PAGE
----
Eventually, he's named Minister of Armaments and War Production, an office from which he personally directs the Nazi production of war materiel — often through the use of slave labor, for which he will be tried at the Nuremberg war crimes tribunal.
At the Nuremberg trial Albert Speer will be unique in the extent to which he is willing to take responsibility. He not only accepts responsibility for the areas over which he had direct control, but also a measure of collective responsibility for what the Nazi government did as a whole. This suggests greater honesty and moral integrity than other high Nazi officials.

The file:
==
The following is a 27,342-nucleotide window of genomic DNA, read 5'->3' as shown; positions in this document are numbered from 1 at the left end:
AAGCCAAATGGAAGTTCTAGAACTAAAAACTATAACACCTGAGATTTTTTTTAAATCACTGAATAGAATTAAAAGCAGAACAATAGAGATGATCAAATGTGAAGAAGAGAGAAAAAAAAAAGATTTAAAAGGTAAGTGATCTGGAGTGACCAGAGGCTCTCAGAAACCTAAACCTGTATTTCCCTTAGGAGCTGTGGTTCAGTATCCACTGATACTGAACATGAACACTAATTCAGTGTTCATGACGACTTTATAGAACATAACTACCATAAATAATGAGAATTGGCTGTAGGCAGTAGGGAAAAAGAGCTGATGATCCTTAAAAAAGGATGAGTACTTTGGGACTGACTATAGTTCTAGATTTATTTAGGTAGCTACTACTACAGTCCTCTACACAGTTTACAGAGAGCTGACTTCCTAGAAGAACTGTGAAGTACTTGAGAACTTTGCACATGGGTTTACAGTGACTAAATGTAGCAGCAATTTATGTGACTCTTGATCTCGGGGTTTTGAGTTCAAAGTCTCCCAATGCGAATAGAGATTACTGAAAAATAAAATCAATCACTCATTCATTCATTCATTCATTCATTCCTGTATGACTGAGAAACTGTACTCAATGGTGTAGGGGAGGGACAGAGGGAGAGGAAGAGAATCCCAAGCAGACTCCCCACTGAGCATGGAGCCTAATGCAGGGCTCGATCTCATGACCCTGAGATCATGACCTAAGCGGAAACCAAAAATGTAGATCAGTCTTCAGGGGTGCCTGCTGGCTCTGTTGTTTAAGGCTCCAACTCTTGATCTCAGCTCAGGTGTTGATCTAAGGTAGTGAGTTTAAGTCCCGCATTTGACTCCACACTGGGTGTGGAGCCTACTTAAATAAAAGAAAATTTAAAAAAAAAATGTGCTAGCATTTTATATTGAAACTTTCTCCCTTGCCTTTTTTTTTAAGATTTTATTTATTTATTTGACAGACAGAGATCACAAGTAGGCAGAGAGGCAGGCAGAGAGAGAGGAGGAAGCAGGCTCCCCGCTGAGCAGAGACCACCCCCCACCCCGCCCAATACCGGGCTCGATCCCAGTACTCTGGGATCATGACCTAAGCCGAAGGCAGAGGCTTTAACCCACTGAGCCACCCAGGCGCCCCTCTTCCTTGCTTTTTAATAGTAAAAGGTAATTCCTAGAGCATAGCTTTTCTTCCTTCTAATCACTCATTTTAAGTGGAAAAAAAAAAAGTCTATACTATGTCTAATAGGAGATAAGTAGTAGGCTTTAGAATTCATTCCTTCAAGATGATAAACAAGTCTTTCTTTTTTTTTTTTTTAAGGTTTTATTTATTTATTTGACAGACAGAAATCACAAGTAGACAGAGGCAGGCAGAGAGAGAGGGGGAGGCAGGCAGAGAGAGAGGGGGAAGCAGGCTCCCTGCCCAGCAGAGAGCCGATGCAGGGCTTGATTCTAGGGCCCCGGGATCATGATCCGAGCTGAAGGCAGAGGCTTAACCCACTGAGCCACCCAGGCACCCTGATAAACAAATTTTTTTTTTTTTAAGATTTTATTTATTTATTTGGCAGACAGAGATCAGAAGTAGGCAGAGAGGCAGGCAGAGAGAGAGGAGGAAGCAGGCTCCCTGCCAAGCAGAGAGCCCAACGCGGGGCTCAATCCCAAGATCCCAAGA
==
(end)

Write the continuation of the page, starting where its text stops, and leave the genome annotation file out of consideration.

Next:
On the other hand, there numerous examples of Albert Speer being dishonest in order to make himself (and sometimes even Hitler) look better than reality would demand. Thus his willingness to accept responsibility for war crimes becomes sharply limited by his willingness to be truthful about this actions.
He's found guilty of war crimes and crimes against humanity, but only given a sentence of 20 years instead of death because of his efforts at the end of the war to undermine Adolf Hitler's actions.